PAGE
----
In his epistles, Paul gives us lots of practical help. He first takes time to explain our identity in Christ, but then talks about what that means for us living our day-to-day lives. Ephesians is a great example of this. The first 3 chapters deal with who we are in Christ, and the last 3 chapters deal with how we walk it out.

When it comes to practical application of these truths, a great exercise is to read chapters 4-6 in one sitting, always keeping in mind who we are in Christ. With that attitude, it’s easy to see Paul’s words not as commands, but rather as a natural outworking of our spirit. Let’s take a few verses as examples and see how this can work.

Chapter 4 starts with “therefore,” showing that this is a response to chapters 1-3. And right away, he talks about out interpersonal relationships. Eph 4:2-3 (NLT) says “Always be humble and gentle. Be patient with each other, making allowance for each other’s faults because of your love. Make every effort to keep yourselves united in the Spirit, binding yourselves together with peace.”

Rather than looking at this as: “YOU MUST BE HUMBLE AND GENTLE AND PATIENT!…” think of it as, “Since God has united us with Himself and with each other, it only makes sense to be gentle, humble and patient. We want to work together in unity and harmony because that’s who we are – one body. And since no one is perfect, I ask you to make allowance for the times I fail, and I will do the same for you. Hey, we’re in this together – Let’s make it work!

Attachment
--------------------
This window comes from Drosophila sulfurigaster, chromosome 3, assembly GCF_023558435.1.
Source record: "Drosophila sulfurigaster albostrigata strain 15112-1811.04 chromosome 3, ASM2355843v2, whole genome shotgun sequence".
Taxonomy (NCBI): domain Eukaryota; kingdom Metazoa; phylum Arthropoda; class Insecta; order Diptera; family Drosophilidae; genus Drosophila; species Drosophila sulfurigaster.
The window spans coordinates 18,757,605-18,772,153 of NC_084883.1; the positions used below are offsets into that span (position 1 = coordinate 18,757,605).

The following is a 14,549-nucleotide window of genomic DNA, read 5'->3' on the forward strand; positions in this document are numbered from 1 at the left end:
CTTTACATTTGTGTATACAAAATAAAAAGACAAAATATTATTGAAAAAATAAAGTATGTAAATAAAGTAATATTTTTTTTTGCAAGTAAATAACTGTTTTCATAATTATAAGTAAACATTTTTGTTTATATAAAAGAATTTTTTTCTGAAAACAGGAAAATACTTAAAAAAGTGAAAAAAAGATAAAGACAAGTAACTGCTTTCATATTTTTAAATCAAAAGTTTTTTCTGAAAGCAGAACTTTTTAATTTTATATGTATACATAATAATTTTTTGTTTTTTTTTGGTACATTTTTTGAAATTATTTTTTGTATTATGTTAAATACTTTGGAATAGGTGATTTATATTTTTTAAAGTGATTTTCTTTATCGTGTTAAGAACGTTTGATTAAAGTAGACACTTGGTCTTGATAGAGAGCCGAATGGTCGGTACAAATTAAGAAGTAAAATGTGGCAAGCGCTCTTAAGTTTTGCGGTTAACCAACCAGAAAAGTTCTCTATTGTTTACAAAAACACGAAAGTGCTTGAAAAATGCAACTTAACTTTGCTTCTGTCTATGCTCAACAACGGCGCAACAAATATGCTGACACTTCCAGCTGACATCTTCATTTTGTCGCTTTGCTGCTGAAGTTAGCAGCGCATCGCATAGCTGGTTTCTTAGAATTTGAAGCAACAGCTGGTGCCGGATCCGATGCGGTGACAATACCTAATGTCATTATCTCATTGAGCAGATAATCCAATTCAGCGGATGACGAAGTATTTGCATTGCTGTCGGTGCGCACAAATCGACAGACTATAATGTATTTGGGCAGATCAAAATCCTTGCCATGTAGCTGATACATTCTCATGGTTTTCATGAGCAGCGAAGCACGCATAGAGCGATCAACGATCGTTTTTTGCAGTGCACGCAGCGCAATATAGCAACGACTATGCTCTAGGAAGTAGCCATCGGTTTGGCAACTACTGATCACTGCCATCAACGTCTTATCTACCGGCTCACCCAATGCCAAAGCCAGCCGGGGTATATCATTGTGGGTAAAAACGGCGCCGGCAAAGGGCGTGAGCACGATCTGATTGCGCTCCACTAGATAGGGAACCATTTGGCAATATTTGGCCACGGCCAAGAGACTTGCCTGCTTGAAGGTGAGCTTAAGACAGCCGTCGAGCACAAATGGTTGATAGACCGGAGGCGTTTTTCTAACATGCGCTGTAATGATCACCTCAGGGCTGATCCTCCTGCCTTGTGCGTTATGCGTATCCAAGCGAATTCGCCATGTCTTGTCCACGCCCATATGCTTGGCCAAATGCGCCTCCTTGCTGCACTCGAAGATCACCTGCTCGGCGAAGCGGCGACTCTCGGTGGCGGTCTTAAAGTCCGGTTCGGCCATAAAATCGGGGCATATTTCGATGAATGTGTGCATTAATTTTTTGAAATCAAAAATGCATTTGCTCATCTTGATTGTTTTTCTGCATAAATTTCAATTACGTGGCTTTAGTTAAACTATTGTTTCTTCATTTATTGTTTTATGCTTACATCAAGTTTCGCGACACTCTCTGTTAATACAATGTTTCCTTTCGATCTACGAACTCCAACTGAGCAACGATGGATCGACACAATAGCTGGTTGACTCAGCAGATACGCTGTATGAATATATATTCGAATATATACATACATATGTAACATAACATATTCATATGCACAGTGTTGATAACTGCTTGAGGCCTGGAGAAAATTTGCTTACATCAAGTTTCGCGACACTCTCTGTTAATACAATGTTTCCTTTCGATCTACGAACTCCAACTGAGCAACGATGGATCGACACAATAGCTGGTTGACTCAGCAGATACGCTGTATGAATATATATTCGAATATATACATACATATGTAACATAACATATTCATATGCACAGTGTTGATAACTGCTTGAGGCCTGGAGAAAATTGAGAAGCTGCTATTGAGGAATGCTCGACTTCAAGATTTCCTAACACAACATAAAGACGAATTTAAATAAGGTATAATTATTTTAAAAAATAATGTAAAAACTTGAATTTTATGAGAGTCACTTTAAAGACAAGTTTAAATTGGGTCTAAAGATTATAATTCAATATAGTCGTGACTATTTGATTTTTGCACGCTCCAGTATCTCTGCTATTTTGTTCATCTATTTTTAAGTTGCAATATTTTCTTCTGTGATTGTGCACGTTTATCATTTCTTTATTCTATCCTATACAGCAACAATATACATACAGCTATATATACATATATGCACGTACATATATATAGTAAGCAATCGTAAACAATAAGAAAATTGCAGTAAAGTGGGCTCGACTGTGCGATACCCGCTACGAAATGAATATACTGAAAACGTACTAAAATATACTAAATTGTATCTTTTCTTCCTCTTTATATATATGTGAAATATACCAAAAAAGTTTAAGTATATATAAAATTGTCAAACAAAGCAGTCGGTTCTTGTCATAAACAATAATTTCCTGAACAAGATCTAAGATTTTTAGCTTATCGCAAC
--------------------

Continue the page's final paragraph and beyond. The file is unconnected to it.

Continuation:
Looking a little further on, Eph 4:25-27 (NLT) says, “So stop telling lies. Let us tell our neighbors the truth, for we are all parts of the same body. And ‘don’t sin by letting anger control you.’ Don’t let the sun go down while you are still angry, for anger gives a foothold to the devil.”

Here again, look at it in context of our being in Christ – united with God and will one another. “Of course we wouldn’t want to lie to ourselves, so obviously we wouldn’t want to lie to one another (since we are one); rather we want to be truthful so we can have an open, thriving relationship. And for the same reason, I need to control my temper. If I explode at you, how are we going to work together in peace? We want to do God’s work together, and we don’t want the devil sneaking in messing things up. So let’s keep it above board and talk things through honestly.

This is walking in Christ!

 

Consider:

Take some time and read through the rest of Ephesians with this attitude. You can get a whole new view of the Christian life!